Too late. Just a few
minutes too late. Nory had found the courage to ask Anna Donnelly
for a coin. The coin that could save her friend Cat from being turned
out of her home. But by the time she got back to the little house,
Cat and her mother were gone, sent to a debtor's prison far from Ireland,
far across the oceans to Australia, and all their belongings were taken
by greedy neighbors.
Nory was scared of Anna Donnelly,
the old woman who could heal a wen on the finger, or straighten bone with
her weeds. They say Anna Donnelly had magic in her, but her magic
wasn't strong enough to save Nory's mother from dying. But the bailiff
had frightened her more than the old healer and in her fright Nory lost
the coin down St. Patrick's well, the precious coin gone forever.
Now Nory would have to go back to Anna every day to work in payment for
Daily life in 1845 Ireland
is filled with peril. Nory and her family live in constant fear of
being driven from their home by the wealthy lord who owns the land.
The English lord would rather use the land to raise sheep. Her father
is away, for a longer time than in years past, on a fishing trip to earn
the coins that will pay the rent on their small farm. While he is
gone, Nory's older sister decides not to wait for his return to marry and
emigrate with her new husband to America. Now there is one less mouth
to feed, but two less hands to tend the potato crop. Soon after,
blight creeps across the land, poisoning all the potato crops for miles
around, taking away their means to survive. Soon the lord's agent
is at their door demanding the rent. The family must give up their
chickens to pay the rent and the little supply of food they had is gone.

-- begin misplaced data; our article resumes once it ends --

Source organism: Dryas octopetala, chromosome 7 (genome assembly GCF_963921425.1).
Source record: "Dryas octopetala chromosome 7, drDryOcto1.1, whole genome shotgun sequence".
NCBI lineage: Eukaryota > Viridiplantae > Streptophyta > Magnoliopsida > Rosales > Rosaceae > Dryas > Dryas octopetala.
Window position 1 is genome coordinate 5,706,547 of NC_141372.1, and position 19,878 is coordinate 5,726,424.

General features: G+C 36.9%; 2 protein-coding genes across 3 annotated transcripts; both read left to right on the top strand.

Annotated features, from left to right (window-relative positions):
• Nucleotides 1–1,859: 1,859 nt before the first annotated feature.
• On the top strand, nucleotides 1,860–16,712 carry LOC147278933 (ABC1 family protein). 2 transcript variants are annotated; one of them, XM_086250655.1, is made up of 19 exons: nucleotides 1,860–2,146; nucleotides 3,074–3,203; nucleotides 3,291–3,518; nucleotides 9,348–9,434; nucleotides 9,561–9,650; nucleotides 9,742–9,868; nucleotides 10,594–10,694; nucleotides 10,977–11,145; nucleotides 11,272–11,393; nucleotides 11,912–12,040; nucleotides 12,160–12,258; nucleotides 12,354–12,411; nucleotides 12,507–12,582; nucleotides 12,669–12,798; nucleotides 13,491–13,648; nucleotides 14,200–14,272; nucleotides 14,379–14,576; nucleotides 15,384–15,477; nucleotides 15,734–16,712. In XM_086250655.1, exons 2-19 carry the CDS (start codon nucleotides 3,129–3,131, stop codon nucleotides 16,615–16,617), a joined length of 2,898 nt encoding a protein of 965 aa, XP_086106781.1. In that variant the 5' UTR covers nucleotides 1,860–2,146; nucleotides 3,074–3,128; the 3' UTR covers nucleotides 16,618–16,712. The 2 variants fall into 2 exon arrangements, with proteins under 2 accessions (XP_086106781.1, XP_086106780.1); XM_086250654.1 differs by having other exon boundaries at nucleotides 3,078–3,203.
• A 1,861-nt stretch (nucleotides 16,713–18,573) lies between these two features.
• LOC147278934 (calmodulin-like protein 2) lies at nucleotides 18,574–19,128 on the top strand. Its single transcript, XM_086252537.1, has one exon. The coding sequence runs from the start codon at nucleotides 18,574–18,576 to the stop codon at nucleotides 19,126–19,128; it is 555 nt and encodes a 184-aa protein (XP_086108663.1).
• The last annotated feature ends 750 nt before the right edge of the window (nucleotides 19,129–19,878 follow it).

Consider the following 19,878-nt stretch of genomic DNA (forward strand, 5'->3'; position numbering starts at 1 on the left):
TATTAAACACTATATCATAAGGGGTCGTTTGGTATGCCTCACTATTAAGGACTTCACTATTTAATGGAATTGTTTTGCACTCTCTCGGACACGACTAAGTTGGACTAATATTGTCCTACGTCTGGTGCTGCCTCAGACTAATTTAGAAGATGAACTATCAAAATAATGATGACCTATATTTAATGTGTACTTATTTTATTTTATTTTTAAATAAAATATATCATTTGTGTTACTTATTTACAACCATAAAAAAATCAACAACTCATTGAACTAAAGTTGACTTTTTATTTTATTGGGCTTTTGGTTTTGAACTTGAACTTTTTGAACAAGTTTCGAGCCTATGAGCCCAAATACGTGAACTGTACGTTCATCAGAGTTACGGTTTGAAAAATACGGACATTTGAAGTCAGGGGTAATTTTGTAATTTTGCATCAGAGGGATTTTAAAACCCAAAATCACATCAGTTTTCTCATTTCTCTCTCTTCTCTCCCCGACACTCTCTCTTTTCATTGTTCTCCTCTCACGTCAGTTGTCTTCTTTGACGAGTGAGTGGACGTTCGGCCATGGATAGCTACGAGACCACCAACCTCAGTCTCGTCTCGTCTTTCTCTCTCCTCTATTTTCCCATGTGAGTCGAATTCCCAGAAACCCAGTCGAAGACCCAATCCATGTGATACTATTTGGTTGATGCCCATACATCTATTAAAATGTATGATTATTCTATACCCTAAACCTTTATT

As the days go by without food of any kind, Nory must find a way to keep
her family from starvation but she must risk her own life to save the lives
of her family. Will Nory succeed? Read NORY RYAN'S SONG by
Patricia Reilly Giff to find out. (New
Hampshire Great Stone Face Committee)
Nory Ryan and her family face
starvation when disease destroys the potato crop. During the Great Famine,
the great Hunger of the mid-nineteenth century, more than one million of
the eight million people in Ireland died. Many people in Ireland dreamed
of emigrating to America. This is the heart-wrenching story of a small
family as they try to survive the Irish potato famine of 1845-1852. It
is a tale of traditions, family loyalty and most of all, starvation. Don't
miss this story -- it is important for everyone to read. (Jeannie
Young Reader's Choice Awards)
Twelve-year-old Nory Ryan lifts
her head in the breeze sensing something in the air - a strange smell.
She tried to think of what it was, but, just as quickly the smell had drifted
away. As Nory approaches Anna's house she hears a sound from the
distance - someone in the valley wailing, wailing. Someone with a high,
thin voice. Anna hobbles out of her house going around to the small
field in back. "I can smell it," she said. "I've smelled it before.
Years ago." Nory followed her stopping to slide the pail of milk
into the doorway. The smell was stronger now, that terrible smell
coming in waves on the wind. And then she knew.
What is the origin of this
strange fuafar, this disgusting smell? What is this sidhe, this trouble
that brings about the death of more than a million Irish people and the
emmigration of close to three million?
Read Nory Ryan's Song to get
an understanding of one of the most bleak and haunting periods in the history
of the Irish people. You will never be the same.
Historical fiction based on
the life of the author's ancestors. "Let me tell it the way it must
have been. I want my children and my grandchildren to know.
I want everyone to know." (Patricia Reilly Giff)
(Marsha Carlan, email@example.com)